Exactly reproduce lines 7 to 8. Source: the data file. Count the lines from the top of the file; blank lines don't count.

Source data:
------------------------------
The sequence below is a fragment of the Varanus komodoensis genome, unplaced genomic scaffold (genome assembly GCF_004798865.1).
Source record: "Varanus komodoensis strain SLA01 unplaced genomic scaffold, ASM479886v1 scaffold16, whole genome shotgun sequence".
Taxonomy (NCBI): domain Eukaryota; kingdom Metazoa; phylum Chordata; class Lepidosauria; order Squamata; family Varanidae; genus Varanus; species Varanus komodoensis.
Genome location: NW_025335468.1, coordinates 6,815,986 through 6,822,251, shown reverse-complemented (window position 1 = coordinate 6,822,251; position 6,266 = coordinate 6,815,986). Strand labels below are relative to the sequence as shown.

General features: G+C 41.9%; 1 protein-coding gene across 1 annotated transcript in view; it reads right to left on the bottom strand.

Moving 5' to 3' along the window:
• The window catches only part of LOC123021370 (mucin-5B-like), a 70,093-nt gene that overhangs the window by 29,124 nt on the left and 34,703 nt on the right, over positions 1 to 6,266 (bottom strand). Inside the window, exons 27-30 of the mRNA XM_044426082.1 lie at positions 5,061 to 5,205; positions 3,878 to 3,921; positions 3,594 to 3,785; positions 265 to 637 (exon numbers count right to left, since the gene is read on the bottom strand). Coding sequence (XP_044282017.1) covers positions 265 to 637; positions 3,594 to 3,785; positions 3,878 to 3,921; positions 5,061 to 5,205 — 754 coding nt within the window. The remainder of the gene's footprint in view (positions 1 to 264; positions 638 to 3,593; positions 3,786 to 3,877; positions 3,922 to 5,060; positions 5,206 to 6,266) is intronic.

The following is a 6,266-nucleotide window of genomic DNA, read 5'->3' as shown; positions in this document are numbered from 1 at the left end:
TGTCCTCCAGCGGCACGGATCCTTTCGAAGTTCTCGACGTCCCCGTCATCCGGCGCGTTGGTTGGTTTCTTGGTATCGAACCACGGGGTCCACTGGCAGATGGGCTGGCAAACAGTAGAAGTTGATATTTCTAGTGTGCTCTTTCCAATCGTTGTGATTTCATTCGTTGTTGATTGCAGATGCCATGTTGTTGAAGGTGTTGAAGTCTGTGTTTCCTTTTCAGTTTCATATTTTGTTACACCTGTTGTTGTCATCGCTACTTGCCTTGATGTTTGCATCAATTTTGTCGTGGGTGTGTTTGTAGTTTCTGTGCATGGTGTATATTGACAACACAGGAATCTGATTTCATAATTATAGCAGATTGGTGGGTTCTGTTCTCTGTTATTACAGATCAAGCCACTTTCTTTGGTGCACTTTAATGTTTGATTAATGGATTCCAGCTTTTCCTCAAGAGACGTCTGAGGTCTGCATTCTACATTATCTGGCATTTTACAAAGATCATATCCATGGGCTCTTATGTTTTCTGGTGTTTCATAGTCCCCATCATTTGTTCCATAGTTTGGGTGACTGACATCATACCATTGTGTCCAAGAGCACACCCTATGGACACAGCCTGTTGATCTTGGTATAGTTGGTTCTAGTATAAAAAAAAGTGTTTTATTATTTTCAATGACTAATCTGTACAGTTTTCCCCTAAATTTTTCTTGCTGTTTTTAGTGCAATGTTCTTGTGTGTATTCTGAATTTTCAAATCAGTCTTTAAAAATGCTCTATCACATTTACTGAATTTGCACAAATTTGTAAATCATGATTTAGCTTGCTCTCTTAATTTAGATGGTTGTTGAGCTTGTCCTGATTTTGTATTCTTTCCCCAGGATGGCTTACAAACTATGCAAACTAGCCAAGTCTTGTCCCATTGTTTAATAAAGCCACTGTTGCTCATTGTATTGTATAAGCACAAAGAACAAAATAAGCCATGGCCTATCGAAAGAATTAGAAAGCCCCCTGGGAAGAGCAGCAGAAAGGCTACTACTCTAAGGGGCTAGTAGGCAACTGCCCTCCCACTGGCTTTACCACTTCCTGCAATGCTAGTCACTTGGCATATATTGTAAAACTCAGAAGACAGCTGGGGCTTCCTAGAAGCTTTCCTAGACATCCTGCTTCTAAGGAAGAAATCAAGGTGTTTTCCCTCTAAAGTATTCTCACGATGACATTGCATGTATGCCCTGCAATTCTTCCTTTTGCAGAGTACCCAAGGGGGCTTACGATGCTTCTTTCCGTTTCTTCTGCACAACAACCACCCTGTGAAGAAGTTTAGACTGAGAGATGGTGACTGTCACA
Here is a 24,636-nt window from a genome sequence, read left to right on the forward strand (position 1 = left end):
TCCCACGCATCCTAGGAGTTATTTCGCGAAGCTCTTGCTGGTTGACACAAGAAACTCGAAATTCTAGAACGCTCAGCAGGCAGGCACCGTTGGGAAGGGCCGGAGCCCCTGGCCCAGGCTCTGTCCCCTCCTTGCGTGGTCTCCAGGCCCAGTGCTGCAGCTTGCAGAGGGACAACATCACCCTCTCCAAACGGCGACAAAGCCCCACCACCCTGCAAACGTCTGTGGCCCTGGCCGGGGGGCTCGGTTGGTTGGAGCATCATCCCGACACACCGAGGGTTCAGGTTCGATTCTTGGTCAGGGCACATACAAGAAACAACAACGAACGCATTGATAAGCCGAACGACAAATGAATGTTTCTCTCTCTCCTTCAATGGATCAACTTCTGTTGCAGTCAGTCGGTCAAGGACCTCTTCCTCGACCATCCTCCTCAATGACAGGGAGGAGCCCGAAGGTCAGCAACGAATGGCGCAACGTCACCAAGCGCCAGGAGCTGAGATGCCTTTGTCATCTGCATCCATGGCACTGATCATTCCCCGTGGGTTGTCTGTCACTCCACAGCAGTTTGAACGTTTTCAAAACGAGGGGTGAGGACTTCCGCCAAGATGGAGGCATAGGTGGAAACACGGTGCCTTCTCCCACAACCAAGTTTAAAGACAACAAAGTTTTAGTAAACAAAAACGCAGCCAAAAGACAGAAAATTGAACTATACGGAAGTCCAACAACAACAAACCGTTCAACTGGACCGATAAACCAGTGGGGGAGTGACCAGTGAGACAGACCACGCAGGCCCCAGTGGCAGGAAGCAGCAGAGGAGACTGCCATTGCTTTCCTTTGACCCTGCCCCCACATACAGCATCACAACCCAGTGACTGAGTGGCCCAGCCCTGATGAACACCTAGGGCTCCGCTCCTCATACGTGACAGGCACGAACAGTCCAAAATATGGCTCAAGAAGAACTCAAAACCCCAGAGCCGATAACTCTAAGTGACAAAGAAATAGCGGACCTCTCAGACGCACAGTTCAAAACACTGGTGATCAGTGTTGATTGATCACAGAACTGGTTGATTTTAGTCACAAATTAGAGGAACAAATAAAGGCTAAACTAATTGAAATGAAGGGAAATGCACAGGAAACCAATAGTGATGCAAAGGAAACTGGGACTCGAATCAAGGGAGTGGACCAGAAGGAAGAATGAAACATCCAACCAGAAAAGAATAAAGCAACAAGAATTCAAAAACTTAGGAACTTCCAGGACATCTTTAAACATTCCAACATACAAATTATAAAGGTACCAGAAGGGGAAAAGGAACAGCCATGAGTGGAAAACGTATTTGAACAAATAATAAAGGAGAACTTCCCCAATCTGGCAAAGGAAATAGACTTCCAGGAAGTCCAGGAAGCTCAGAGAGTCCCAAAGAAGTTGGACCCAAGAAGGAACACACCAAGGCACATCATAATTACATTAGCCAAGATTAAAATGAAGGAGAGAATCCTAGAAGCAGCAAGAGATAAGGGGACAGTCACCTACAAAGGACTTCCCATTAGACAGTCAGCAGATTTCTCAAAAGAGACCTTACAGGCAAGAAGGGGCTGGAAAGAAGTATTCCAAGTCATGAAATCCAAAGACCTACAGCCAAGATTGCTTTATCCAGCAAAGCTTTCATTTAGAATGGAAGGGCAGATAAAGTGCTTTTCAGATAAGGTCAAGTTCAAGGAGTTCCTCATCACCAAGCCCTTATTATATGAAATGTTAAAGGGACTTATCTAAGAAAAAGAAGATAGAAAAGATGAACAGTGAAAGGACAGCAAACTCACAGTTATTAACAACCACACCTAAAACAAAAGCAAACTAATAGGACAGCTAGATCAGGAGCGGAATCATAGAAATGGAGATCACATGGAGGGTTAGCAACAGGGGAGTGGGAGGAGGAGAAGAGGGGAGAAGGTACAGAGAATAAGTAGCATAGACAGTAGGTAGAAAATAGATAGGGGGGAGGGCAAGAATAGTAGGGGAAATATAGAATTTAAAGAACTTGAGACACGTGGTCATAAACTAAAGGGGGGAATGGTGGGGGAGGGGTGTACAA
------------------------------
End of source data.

• The window catches only part of LOC123021370 (mucin-5B-like), a 70,093-nt gene that overhangs the window by 29,124 nt on the left and 34,703 nt on the right, over positions 1 to 6,266 (bottom strand). Inside the window, exons 27-30 of the mRNA XM_044426082.1 lie at positions 5,061 to 5,205; positions 3,878 to 3,921; positions 3,594 to 3,785; positions 265 to 637 (exon numbers count right to left, since the gene is read on the bottom strand). Coding sequence (XP_044282017.1) covers positions 265 to 637; positions 3,594 to 3,785; positions 3,878 to 3,921; positions 5,061 to 5,205 — 754 coding nt within the window. The remainder of the gene's footprint in view (positions 1 to 264; positions 638 to 3,593; positions 3,786 to 3,877; positions 3,922 to 5,060; positions 5,206 to 6,266) is intronic.

The following is a 6,266-nucleotide window of genomic DNA, read 5'->3' as shown; positions in this document are numbered from 1 at the left end: